Tag Archives: beef stew

Civil War Recipe: Beef Stew

Stew vegetables

Same vegetables as in my root stew–substituting beef for the ham hock.

Beef stew is such a fundamental and flexible dish that I was pretty sure that the Civil War Soldiers would have eaten many versions of it. However, I recently came across a book that was published in 1862 by the Government Printing Office to give instructions to Union soldiers in the field. It includes a recipe for beef stew.

Note: Camp FIres and Camp Cooking: Culinary Hints for the Soldier is available in digital form at Google Books.

Union Army eating

Army of the Potomac the way they cook dinner in camp Library of Congress

It is a bit surprising–appalling actually, to learn that when the Civil War started, no one in Washington had given much thought to details like sanitary needs, health care and the basic feeding of the soldier in the field.  Captain James M Sanderson was chosen by the “Commission of Subsistence for Volunteers,” to write this book “Published for Districtuion to the troops, Headquarters, Army of the Potomac.” In the book, he suggested that each company should have one man designated as a cook. That might be someone who actually was trained as a cook, or someone who got on-the-job-training.  Additionally, other men would be assigned as the cook’s assistants.

How well this worked in practice, I have no idea. During the “fog of war”, during long marches and some horrible conditions, it is difficult to imagine many men actually thumbing through the Camp Fires and Camp Cooking or Culinary Hints for the Soldier to find a recipe for that evening’s dinner.  Nevertheless, for anyone who did have the luxury of time to look in the book, and the rarity of good ingredients to use, this book presents a handful of very practical recipes and hints for camp cooking.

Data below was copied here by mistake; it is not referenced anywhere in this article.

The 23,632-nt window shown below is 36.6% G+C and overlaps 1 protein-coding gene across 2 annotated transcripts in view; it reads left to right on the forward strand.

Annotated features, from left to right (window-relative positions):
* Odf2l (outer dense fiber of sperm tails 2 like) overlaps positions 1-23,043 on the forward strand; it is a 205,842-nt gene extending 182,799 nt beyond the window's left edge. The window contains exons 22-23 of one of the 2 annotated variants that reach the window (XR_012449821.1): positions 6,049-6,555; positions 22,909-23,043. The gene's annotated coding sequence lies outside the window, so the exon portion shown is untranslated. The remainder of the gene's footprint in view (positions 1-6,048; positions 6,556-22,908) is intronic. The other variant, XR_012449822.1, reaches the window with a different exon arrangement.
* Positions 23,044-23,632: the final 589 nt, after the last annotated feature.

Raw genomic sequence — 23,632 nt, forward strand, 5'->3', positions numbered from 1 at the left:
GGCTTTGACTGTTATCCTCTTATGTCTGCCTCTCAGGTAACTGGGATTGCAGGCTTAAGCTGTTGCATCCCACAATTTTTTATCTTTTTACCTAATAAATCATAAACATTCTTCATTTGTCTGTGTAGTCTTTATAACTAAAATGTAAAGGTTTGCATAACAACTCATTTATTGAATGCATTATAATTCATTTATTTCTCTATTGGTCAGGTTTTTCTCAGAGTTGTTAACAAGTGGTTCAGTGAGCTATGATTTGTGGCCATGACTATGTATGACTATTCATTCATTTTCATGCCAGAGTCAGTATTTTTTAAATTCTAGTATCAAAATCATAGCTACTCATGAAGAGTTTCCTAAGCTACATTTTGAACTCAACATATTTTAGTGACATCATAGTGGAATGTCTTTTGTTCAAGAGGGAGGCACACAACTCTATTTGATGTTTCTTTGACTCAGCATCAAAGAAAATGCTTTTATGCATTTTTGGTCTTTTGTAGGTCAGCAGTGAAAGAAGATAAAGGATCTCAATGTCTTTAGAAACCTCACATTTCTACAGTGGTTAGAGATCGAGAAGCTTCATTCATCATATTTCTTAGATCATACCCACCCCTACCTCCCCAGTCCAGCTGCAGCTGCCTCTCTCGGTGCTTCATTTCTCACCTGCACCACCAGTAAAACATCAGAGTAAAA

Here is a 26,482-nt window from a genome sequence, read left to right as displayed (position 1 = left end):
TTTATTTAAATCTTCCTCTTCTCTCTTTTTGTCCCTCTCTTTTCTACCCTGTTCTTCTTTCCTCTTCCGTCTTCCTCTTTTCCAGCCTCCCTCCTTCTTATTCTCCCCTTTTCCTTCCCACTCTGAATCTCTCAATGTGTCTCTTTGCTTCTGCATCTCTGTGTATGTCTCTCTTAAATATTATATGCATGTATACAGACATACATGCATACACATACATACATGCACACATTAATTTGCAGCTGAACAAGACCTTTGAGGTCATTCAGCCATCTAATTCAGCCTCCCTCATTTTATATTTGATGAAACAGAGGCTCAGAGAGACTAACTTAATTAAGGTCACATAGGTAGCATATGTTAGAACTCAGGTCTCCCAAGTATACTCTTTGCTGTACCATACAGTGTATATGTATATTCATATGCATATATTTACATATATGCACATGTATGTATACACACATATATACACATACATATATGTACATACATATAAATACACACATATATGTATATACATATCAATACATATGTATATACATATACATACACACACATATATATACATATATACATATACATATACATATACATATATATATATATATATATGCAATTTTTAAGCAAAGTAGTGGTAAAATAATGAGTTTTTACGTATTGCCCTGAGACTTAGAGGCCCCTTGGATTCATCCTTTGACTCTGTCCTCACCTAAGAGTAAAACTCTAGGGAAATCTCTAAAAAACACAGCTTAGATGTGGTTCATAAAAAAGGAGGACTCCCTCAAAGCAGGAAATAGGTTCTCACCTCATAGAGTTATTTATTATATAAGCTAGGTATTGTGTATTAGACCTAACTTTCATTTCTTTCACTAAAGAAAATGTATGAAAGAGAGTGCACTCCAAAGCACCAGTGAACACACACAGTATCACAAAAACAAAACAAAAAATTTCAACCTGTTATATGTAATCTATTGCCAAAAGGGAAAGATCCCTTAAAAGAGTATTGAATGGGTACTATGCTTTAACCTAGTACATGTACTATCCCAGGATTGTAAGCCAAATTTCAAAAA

Remember that beans, badly boiled, kill more than bullets; and fat is more fatal than powder.  In cooking, more than in anything else in the world, always make haste slowly.  One hour too much is vastly better than five minutes too little, with rare exceptions.  A big fire scorches your soup, burns your face and crisps your temper.  Skim, simmer, and scour, are the true secrets of good cooking.

The first and last two sentences there could make it on to embroidered mottos to hang in any kitchen.  However, sentence number two reveals one of the things we 21st century diners do not like about 19th century cooking–or rather overcooking, as blessed by Captain Sanderson.  Of course, with stew, he is mostly right.

Here is Captain Sanderson’s recipe:


Take the pieces of beef reserved for frying or broiling, and cut them into pieces about two inches square and one inch thick; sprinkle them with pepper and salt, and put them into frying pans, with a little fat; place them over the fire until half cooked; then turn them into camp kettles, adding a handful of flour and six onions cut in quarters to each kettle, with just enough cold water to cover the meat; add also to each kettle two dozen potatoes pared and cut in quarters. Stew slowly over a moderate fire, skimming every now and then, for three hours and a half; then stir in each two table spoonsful of vinegar, and serve smoking hot. All kinds of vegetables—such as leeks, carrots, parsnips, and turnips—can be added to this stew with advantage.   From Culinary HInts for the Soldier (1862)by Captain James M. Sanderson.

To arrive at my version of the beef stew, I went through two updates.  The first, from the book A Taste For War: The Culinary History of the Blue and the Gray (2003) by William C. Davis uses two pounds of beef. The author assumes that the original recipe is using about 6 pounds of beef, and therefore cuts the ingredients by one-third. Some changes are made for clarity and some apparently just because.